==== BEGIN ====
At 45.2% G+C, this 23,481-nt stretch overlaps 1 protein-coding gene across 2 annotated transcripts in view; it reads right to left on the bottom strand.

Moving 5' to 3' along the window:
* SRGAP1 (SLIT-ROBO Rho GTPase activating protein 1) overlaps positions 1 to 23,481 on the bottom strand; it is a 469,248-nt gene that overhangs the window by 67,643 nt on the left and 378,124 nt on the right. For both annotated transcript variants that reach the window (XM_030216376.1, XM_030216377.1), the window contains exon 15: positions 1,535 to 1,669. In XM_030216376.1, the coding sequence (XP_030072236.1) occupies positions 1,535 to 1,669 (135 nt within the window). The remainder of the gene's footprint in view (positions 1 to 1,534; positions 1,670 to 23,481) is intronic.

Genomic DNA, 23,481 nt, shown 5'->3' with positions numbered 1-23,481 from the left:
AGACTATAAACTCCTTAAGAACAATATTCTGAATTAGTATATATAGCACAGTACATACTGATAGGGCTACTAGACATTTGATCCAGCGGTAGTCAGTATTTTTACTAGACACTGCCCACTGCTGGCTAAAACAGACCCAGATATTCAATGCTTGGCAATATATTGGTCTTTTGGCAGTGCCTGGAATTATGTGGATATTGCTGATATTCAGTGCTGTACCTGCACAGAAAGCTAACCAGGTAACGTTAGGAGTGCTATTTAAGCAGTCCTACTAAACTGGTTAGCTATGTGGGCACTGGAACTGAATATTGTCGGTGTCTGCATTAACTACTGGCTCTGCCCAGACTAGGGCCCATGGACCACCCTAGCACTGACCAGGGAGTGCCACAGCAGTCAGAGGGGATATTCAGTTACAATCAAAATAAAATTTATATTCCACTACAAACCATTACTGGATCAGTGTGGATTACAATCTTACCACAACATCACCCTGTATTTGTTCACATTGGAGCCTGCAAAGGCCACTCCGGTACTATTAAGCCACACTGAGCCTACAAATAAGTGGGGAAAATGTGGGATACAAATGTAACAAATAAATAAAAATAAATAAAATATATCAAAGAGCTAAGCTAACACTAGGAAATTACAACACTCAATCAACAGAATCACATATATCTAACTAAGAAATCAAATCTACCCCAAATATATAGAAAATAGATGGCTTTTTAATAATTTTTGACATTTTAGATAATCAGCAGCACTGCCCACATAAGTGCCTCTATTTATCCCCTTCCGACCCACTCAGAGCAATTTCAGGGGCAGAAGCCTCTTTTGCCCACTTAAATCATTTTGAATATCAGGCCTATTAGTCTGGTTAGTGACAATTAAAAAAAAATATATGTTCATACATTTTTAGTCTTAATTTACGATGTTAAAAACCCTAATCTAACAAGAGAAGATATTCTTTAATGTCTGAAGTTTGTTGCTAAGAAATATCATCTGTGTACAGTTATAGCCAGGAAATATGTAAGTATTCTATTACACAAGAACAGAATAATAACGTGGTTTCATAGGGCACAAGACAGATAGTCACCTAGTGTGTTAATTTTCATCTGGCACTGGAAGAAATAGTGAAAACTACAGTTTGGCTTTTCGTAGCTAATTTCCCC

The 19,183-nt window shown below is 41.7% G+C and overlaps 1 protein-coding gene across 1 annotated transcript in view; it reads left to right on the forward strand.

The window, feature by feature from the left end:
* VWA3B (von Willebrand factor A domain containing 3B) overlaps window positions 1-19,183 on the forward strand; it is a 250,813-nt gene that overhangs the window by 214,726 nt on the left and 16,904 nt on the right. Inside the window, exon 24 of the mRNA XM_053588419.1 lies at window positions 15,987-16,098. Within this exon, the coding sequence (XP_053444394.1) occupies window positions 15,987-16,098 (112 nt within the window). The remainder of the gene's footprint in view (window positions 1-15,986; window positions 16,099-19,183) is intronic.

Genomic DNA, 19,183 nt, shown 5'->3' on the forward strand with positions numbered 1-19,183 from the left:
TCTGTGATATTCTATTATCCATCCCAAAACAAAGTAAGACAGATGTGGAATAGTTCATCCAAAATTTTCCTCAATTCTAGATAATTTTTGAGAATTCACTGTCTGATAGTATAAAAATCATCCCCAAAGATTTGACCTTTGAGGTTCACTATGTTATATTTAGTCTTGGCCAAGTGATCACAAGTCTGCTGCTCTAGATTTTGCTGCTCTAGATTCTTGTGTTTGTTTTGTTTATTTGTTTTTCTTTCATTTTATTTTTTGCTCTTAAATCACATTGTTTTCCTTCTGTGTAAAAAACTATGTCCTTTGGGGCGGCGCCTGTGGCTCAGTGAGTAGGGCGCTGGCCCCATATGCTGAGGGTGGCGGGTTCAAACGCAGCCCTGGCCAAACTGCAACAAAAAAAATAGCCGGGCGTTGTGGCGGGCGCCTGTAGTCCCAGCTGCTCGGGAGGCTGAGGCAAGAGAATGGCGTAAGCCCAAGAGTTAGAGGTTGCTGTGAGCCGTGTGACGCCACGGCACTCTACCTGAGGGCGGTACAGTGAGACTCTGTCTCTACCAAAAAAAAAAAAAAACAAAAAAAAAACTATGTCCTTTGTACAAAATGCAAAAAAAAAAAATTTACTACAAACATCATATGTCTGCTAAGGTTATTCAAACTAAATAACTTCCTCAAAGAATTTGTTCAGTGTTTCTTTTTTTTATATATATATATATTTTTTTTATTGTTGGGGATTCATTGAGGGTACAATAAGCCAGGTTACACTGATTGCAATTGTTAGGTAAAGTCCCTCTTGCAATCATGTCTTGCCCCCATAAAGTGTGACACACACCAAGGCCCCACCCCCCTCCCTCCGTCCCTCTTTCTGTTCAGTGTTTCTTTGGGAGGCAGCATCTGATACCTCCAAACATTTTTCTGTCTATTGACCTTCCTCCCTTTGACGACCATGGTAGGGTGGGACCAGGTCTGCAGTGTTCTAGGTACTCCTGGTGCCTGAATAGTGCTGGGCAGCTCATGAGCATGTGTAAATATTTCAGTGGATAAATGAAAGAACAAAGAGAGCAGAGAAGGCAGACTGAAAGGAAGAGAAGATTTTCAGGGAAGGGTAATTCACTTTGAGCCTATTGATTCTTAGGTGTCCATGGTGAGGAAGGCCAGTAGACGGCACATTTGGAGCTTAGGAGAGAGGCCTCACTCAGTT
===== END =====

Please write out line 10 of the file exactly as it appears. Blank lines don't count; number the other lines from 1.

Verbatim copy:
TCTGTGATATTCTATTATCCATCCCAAAACAAAGTAAGACAGATGTGGAATAGTTCATCCAAAATTTTCCTCAATTCTAGATAATTTTTGAGAATTCACTGTCTGATAGTATAAAAATCATCCCCAAAGATTTGACCTTTGAGGTTCACTATGTTATATTTAGTCTTGGCCAAGTGATCACAAGTCTGCTGCTCTAGATTTTGCTGCTCTAGATTCTTGTGTTTGTTTTGTTTATTTGTTTTTCTTTCATTTTATTTTTTGCTCTTAAATCACATTGTTTTCCTTCTGTGTAAAAAACTATGTCCTTTGGGGCGGCGCCTGTGGCTCAGTGAGTAGGGCGCTGGCCCCATATGCTGAGGGTGGCGGGTTCAAACGCAGCCCTGGCCAAACTGCAACAAAAAAAATAGCCGGGCGTTGTGGCGGGCGCCTGTAGTCCCAGCTGCTCGGGAGGCTGAGGCAAGAGAATGGCGTAAGCCCAAGAGTTAGAGGTTGCTGTGAGCCGTGTGACGCCACGGCACTCTACCTGAGGGCGGTACAGTGAGACTCTGTCTCTACCAAAAAAAAAAAAAAACAAAAAAAAAACTATGTCCTTTGTACAAAATGCAAAAAAAAAAAATTTACTACAAACATCATATGTCTGCTAAGGTTATTCAAACTAAATAACTTCCTCAAAGAATTTGTTCAGTGTTTCTTTTTTTTATATATATATATATTTTTTTTATTGTTGGGGATTCATTGAGGGTACAATAAGCCAGGTTACACTGATTGCAATTGTTAGGTAAAGTCCCTCTTGCAATCATGTCTTGCCCCCATAAAGTGTGACACACACCAAGGCCCCACCCCCCTCCCTCCGTCCCTCTTTCTGTTCAGTGTTTCTTTGGGAGGCAGCATCTGATACCTCCAAACATTTTTCTGTCTATTGACCTTCCTCCCTTTGACGACCATGGTAGGGTGGGACCAGGTCTGCAGTGTTCTAGGTACTCCTGGTGCCTGAATAGTGCTGGGCAGCTCATGAGCATGTGTAAATATTTCAGTGGATAAATGAAAGAACAAAGAGAGCAGAGAAGGCAGACTGAAAGGAAGAGAAGATTTTCAGGGAAGGGTAATTCACTTTGAGCCTATTGATTCTTAGGTGTCCATGGTGAGGAAGGCCAGTAGACGGCACATTTGGAGCTTAGGAGAGAGGCCTCACTCAGTT